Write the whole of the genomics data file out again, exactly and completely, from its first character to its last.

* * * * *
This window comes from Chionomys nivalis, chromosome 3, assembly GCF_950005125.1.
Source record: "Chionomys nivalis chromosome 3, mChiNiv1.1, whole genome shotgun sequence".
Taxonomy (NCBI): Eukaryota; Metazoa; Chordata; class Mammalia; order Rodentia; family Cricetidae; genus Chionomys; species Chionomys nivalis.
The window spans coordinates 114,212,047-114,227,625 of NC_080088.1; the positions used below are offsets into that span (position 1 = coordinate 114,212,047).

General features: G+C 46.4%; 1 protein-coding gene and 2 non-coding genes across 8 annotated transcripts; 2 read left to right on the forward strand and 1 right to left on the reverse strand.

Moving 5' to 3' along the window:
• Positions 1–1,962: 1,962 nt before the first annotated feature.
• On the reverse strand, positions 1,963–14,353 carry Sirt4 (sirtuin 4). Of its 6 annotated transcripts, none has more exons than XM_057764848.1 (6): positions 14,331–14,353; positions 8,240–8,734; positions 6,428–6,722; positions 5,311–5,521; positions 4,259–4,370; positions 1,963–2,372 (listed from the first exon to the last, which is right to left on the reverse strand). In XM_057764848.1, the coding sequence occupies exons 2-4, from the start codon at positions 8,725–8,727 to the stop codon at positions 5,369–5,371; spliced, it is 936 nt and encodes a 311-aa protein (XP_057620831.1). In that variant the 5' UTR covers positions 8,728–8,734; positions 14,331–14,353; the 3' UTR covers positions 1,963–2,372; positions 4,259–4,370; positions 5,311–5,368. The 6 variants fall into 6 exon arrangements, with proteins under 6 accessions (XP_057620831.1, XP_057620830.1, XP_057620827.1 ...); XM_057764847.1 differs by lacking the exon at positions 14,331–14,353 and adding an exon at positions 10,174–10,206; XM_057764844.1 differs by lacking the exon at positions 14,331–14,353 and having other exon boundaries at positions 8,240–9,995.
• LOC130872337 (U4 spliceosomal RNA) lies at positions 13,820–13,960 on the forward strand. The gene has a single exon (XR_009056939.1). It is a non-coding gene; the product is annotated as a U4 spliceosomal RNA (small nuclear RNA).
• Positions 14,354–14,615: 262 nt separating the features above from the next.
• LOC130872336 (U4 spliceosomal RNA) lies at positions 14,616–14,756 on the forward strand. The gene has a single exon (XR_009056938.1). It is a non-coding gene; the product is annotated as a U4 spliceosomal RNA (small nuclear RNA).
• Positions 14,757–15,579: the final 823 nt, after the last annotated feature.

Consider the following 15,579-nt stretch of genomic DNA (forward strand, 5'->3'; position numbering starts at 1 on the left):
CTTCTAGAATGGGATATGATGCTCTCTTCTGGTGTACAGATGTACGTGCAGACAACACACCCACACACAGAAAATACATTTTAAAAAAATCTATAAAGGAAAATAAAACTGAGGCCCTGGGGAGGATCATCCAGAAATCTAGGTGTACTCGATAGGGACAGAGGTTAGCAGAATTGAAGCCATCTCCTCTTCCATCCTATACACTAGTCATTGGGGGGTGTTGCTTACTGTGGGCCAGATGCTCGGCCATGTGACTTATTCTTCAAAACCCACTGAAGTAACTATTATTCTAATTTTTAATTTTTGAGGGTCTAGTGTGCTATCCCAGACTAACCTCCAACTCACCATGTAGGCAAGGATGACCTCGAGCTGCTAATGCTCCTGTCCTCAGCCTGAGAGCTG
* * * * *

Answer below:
This window comes from Chionomys nivalis, chromosome 3, assembly GCF_950005125.1.
Source record: "Chionomys nivalis chromosome 3, mChiNiv1.1, whole genome shotgun sequence".
Taxonomy (NCBI): Eukaryota; Metazoa; Chordata; class Mammalia; order Rodentia; family Cricetidae; genus Chionomys; species Chionomys nivalis.
The window spans coordinates 114,212,047-114,227,625 of NC_080088.1; the positions used below are offsets into that span (position 1 = coordinate 114,212,047).

General features: G+C 46.4%; 1 protein-coding gene and 2 non-coding genes across 8 annotated transcripts; 2 read left to right on the forward strand and 1 right to left on the reverse strand.

Moving 5' to 3' along the window:
• Positions 1–1,962: 1,962 nt before the first annotated feature.
• On the reverse strand, positions 1,963–14,353 carry Sirt4 (sirtuin 4). Of its 6 annotated transcripts, none has more exons than XM_057764848.1 (6): positions 14,331–14,353; positions 8,240–8,734; positions 6,428–6,722; positions 5,311–5,521; positions 4,259–4,370; positions 1,963–2,372 (listed from the first exon to the last, which is right to left on the reverse strand). In XM_057764848.1, the coding sequence occupies exons 2-4, from the start codon at positions 8,725–8,727 to the stop codon at positions 5,369–5,371; spliced, it is 936 nt and encodes a 311-aa protein (XP_057620831.1). In that variant the 5' UTR covers positions 8,728–8,734; positions 14,331–14,353; the 3' UTR covers positions 1,963–2,372; positions 4,259–4,370; positions 5,311–5,368. The 6 variants fall into 6 exon arrangements, with proteins under 6 accessions (XP_057620831.1, XP_057620830.1, XP_057620827.1 ...); XM_057764847.1 differs by lacking the exon at positions 14,331–14,353 and adding an exon at positions 10,174–10,206; XM_057764844.1 differs by lacking the exon at positions 14,331–14,353 and having other exon boundaries at positions 8,240–9,995.
• LOC130872337 (U4 spliceosomal RNA) lies at positions 13,820–13,960 on the forward strand. The gene has a single exon (XR_009056939.1). It is a non-coding gene; the product is annotated as a U4 spliceosomal RNA (small nuclear RNA).
• Positions 14,354–14,615: 262 nt separating the features above from the next.
• LOC130872336 (U4 spliceosomal RNA) lies at positions 14,616–14,756 on the forward strand. The gene has a single exon (XR_009056938.1). It is a non-coding gene; the product is annotated as a U4 spliceosomal RNA (small nuclear RNA).
• Positions 14,757–15,579: the final 823 nt, after the last annotated feature.

Consider the following 15,579-nt stretch of genomic DNA (forward strand, 5'->3'; position numbering starts at 1 on the left):
CTTCTAGAATGGGATATGATGCTCTCTTCTGGTGTACAGATGTACGTGCAGACAACACACCCACACACAGAAAATACATTTTAAAAAAATCTATAAAGGAAAATAAAACTGAGGCCCTGGGGAGGATCATCCAGAAATCTAGGTGTACTCGATAGGGACAGAGGTTAGCAGAATTGAAGCCATCTCCTCTTCCATCCTATACACTAGTCATTGGGGGGTGTTGCTTACTGTGGGCCAGATGCTCGGCCATGTGACTTATTCTTCAAAACCCACTGAAGTAACTATTATTCTAATTTTTAATTTTTGAGGGTCTAGTGTGCTATCCCAGACTAACCTCCAACTCACCATGTAGGCAAGGATGACCTCGAGCTGCTAATGCTCCTGTCCTCAGCCTGAGAGCTG